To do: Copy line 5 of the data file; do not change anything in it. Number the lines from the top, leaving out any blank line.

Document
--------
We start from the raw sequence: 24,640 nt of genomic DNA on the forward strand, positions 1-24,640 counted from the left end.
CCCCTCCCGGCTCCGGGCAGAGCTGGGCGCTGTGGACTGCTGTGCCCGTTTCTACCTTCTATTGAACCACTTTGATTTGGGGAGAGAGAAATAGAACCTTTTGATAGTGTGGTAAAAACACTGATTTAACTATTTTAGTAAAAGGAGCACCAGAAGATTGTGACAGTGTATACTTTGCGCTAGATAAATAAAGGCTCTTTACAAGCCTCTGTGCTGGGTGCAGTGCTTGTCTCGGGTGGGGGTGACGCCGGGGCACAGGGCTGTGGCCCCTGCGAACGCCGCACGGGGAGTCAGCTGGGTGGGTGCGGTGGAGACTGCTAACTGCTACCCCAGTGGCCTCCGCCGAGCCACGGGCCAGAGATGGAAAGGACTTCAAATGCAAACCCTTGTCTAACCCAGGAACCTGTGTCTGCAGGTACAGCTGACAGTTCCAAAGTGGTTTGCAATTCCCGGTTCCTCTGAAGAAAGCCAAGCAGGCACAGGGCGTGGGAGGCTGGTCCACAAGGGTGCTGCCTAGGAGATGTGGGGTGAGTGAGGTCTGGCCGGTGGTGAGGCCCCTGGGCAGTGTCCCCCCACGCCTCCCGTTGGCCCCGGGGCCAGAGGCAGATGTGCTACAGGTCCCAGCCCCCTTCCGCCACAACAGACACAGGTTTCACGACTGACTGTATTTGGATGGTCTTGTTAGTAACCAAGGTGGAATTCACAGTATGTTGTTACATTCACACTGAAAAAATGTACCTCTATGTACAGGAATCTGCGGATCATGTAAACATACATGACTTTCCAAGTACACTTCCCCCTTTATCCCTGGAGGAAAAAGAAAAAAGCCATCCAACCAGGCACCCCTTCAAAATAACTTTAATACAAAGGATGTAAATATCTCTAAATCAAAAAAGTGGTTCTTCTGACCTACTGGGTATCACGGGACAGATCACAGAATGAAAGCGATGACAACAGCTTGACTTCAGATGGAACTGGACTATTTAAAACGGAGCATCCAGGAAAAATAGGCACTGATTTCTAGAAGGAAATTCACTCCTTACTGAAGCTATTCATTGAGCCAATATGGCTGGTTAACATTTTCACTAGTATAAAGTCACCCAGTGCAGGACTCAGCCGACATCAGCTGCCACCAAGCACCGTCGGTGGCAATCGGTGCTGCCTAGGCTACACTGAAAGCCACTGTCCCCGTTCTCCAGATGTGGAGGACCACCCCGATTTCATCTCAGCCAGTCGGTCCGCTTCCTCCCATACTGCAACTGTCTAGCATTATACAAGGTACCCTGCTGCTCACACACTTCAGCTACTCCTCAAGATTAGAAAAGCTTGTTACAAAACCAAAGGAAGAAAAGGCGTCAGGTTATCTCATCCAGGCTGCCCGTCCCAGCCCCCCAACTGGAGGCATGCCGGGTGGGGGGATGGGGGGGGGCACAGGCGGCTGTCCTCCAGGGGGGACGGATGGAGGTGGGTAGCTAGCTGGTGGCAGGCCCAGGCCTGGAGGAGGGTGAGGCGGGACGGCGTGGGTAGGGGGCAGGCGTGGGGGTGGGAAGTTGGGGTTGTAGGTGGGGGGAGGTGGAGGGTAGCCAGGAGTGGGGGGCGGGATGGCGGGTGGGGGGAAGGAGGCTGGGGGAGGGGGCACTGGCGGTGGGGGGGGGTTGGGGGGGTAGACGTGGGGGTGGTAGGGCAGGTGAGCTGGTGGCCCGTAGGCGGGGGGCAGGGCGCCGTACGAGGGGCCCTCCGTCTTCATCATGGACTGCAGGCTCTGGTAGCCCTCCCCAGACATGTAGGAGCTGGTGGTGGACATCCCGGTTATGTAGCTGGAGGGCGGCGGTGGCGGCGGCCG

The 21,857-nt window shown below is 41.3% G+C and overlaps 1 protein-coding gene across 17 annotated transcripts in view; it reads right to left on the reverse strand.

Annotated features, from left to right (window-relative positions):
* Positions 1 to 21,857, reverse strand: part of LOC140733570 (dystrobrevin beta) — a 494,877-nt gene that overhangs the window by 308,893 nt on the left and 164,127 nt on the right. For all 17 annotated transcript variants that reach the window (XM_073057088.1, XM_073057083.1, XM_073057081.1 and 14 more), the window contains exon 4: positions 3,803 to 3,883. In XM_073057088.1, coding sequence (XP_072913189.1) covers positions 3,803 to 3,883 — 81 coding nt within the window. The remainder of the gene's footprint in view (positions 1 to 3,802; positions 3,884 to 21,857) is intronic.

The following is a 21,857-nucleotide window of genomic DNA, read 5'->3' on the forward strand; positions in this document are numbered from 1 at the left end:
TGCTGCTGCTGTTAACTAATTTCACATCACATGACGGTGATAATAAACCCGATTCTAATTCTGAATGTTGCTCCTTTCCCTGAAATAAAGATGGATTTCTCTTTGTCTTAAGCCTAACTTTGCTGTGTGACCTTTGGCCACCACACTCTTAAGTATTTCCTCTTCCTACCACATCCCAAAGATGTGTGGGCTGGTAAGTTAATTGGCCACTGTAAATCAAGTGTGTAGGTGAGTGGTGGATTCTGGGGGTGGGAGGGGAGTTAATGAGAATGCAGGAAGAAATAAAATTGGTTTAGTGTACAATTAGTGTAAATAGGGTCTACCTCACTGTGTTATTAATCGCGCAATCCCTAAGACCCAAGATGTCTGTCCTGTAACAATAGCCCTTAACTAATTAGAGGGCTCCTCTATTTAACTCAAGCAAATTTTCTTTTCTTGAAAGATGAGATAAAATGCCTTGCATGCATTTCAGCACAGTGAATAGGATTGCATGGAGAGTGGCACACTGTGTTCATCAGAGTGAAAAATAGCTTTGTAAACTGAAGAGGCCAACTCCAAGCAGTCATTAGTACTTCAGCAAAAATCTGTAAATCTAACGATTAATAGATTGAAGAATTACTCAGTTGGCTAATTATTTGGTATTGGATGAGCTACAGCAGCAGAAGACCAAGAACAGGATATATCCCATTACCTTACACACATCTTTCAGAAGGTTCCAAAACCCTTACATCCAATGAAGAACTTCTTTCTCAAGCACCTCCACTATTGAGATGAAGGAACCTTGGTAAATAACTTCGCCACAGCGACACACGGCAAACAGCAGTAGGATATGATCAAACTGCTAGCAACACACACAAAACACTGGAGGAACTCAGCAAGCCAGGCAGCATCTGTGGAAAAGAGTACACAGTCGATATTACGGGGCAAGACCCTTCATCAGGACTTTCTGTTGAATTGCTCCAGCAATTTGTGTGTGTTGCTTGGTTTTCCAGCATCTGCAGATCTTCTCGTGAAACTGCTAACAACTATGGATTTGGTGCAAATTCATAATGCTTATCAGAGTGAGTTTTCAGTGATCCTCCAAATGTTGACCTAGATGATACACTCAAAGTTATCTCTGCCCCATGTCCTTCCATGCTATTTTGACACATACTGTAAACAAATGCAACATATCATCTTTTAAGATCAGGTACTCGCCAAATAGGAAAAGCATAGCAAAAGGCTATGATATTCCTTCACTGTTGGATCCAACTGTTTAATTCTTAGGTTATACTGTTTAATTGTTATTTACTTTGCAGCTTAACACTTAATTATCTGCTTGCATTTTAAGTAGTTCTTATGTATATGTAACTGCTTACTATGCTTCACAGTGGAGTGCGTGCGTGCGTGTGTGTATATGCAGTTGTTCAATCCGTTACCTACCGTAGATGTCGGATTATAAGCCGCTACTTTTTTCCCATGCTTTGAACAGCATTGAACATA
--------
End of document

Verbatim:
* Positions 1 to 21,857, reverse strand: part of LOC140733570 (dystrobrevin beta) — a 494,877-nt gene that overhangs the window by 308,893 nt on the left and 164,127 nt on the right. For all 17 annotated transcript variants that reach the window (XM_073057088.1, XM_073057083.1, XM_073057081.1 and 14 more), the window contains exon 4: positions 3,803 to 3,883. In XM_073057088.1, coding sequence (XP_072913189.1) covers positions 3,803 to 3,883 — 81 coding nt within the window. The remainder of the gene's footprint in view (positions 1 to 3,802; positions 3,884 to 21,857) is intronic.